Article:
Patent litigation on behalf of operating companies, and related matters (such as antitrust litigation, corporate IP counseling, and post-grant
proceedings) are what we do. Our ﬁrm’s origins lie in Dr. Upshaw’s experiences as in-house counsel with a docket dominated by patent litigation of
every size and description. And patent litigation on behalf of operating entities remains our focus to this day.
Our lawyers have experience, as in-house and outside counsel, handling all aspects of patent litigation in a variety of forums worldwide and in the
U.S. (including the Federal Circuit, the International Trade Commission, and numerous District Courts).
Because two of the key concerns clients have in patent litigation are unpredictability of outcomes and the related phenomenon of high litigation
costs, we place particular emphasis on combating them by focusing on realistic early-case assessment, directing resources to high-value objectives,
and ruthlessly streamlining litigation processes.
Our steady focus on narrow, closely-interrelated areas of law allows us to use tried-and-true processes and templates case after case, implemented
by engineers and paralegals in response to attorney instructions, to control quality, manage costs, and promote cross-case consistency; while
directing attorney time and research to the distinctive aspects of each case that require their closest attention.
To learn more about how we improve quality while cutting costs, please contact us.
Antitrust litigation is one of the most complex areas of American law. Exacting legal standards and advanced economic and statistical methods are
required to deﬁne markets, measure market power, and evaluate anti-competitive effects. Difﬁcult issues are often further complicated by
considerations of jurisdiction over global markets, conﬂicts of law, class certiﬁcation, intellectual property rights, standard-setting organizations,
and interaction with administrative enforcement agencies.
Our team is well-positioned to plan, manage, and execute antitrust litigation on behalf of clients as a result of the combination of areas of expertise
our lawyers bring to bear. Dr. Upshaw is a former professor and recognized economics expert who has both studied and taught statistics and
industrial organization. He has advised clients on cross-national deals and disputes with private parties and administrative enforcement agencies.
Our attorneys have a great depth of experience handling complex commercial cases, class action matters, conﬂicts of substantive and procedural
laws, standards-setting processes, and all aspects of intellectual property disputes and enforcement. And no ﬁrm is better-equipped to anticipate and
manage the potential impact of antitrust litigation on its clients than one comprised of attorneys and former in-house counsel who are experienced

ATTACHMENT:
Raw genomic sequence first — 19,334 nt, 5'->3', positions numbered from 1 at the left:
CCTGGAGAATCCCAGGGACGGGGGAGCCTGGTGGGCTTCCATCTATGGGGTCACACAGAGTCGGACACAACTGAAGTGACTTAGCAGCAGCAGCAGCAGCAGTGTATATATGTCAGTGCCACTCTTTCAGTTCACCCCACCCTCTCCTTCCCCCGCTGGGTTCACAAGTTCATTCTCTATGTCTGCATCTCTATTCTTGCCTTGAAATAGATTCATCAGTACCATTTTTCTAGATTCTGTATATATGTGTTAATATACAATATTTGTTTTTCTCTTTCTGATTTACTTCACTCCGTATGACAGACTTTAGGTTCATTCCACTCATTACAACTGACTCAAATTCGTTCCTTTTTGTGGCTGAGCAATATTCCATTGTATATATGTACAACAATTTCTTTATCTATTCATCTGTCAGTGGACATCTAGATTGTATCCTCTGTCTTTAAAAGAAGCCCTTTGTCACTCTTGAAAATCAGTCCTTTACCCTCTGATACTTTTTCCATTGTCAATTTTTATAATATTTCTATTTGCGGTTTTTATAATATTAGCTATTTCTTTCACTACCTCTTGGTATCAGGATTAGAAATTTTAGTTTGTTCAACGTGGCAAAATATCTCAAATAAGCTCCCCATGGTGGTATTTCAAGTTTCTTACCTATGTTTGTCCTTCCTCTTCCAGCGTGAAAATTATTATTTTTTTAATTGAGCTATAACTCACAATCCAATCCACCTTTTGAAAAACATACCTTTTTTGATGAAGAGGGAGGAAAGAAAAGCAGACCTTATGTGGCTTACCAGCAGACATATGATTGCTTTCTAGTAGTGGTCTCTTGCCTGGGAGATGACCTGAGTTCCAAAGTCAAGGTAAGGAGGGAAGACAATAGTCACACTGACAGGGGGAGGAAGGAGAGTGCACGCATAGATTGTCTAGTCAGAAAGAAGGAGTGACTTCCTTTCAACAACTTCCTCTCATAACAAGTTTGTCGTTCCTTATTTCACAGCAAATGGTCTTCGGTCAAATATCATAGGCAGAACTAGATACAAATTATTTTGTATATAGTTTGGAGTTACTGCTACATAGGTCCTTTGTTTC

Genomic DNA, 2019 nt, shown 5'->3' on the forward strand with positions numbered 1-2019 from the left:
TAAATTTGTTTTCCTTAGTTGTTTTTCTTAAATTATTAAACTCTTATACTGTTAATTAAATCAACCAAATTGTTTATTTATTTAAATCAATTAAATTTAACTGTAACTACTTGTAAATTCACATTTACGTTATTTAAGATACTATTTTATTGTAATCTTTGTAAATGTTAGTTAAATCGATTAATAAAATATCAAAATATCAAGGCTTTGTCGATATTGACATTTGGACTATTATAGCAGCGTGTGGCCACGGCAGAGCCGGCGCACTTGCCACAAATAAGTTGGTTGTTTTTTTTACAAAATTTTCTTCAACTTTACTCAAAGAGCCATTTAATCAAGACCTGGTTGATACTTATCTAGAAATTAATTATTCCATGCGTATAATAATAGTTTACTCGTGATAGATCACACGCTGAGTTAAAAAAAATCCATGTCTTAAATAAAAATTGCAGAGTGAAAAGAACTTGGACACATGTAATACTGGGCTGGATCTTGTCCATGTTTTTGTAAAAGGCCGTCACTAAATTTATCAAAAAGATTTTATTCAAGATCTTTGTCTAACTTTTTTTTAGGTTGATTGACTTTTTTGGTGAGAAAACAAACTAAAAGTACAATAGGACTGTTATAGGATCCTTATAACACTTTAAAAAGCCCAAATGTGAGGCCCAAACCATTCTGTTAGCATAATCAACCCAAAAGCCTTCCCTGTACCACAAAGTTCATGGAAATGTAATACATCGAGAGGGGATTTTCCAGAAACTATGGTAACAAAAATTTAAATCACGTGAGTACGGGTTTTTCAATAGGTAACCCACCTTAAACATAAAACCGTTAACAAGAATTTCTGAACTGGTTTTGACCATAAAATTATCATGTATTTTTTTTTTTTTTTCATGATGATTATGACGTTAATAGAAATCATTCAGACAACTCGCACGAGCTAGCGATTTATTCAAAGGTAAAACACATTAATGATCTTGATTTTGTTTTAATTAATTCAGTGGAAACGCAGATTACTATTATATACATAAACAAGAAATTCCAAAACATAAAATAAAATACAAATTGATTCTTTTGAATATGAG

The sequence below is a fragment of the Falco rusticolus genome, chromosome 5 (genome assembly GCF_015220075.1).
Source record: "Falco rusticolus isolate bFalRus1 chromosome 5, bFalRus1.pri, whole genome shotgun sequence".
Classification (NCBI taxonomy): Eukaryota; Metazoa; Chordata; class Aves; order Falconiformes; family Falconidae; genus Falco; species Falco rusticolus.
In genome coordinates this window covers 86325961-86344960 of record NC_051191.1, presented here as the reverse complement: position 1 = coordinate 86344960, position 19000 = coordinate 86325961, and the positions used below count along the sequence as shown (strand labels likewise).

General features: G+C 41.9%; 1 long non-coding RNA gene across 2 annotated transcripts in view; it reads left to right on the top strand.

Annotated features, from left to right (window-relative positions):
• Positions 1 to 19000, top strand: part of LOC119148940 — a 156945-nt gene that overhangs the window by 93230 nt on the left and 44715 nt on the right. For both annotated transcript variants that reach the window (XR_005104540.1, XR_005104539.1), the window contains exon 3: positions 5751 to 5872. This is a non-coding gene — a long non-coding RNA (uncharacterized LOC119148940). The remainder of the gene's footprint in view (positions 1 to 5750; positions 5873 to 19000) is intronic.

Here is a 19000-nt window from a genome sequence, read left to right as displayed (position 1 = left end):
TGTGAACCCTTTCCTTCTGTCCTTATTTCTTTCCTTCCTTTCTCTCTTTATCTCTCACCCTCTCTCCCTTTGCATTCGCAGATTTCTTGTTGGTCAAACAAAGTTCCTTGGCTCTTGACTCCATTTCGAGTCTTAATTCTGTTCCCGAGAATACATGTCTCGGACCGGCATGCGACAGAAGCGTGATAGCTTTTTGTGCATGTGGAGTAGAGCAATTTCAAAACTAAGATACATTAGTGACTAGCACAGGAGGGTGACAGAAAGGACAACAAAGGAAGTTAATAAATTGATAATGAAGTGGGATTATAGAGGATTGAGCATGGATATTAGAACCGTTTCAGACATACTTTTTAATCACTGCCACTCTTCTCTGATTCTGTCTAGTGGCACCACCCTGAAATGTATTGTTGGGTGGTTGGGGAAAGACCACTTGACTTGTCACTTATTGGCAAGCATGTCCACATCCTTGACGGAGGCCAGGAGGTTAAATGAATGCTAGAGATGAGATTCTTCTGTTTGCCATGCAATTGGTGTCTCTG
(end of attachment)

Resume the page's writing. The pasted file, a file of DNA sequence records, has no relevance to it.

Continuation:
in business themselves.
Please contact us if you believe you may have been ﬁnancially affected by an antitrust conspiracy, monopolist, or other unfair trade practice.
For many companies today, from Internet start-ups to large multinationals, intellectual property (“IP”) is a critical business asset. IP is unique, having
the characteristics of both a tangible property asset, and of an intangible legal right realized through enforcement. Consequently, a company’s IP is
an integral part of its operating business, and an integral part of its legal strategy.
Corporate IP counseling is thus an inseparable part of our deep experience with patent litigation; and the interplay between operations, IP, and
litigation are a fundamental component of our attorneys’ experiences in-house and as entrepreneurs. We recognize, as a matter of course, business
realities that attorneys who only know private practice as litigators or corporate counsel may not even be aware of. We understand that litigation,
licensing, patenting, and settlement decisions affect not only particular IP rights at issue, but have business ramiﬁcations for operating proﬁt
margins, freedom to operate, the company’s comparative advantages, return on investment in R&D and other sectors of the company, the company’s
ability to attract capital and collateralize loans, and public companies’ reporting requirements.
Contact us to learn more about our focus on providing comprehensive IP counseling to operating companies of every size with an eye to enforcement
and development strategies to maximize the total value of tangible and intangible assets and revenue.
The America Invents Act (“AIA”) introduced several new post-grant procedures and made changes to existing procedures at the US. Patent and
Trademark Office which add several new weapons to the arsenal of potential patent defendants. In particular, they offer cost-competitive routes to
raise technically-complex validity challenges without the complications of effectively communicating such arguments to laypersons, or the
presumption of validity that are present in district court litigation. Whether post-grant review makes sense is a fact-specific analysis depending on
many factors including the patent in issue, how it is being read, the accused products, and the forum in which any district court litigation is pending.
Our ﬁrm routinely evaluates the suitability of litigated patents for post-grant review as a part of assessing and handling district court cases, and
advises clients regarding the advantages and disadvantages of post-grant procedures with respect to particular patents. Our team members have
been especially successful drafting Inter Partes Review petitions in such cases. For example, one patentee offered to drop the asserted patent against
the ﬁrm’s client, with prejudice, soon after seeing the IPR ﬁled by the ﬁrm.
Contact us to learn more about these proceedings, and how we have been able to use them to our clients’ advantage.
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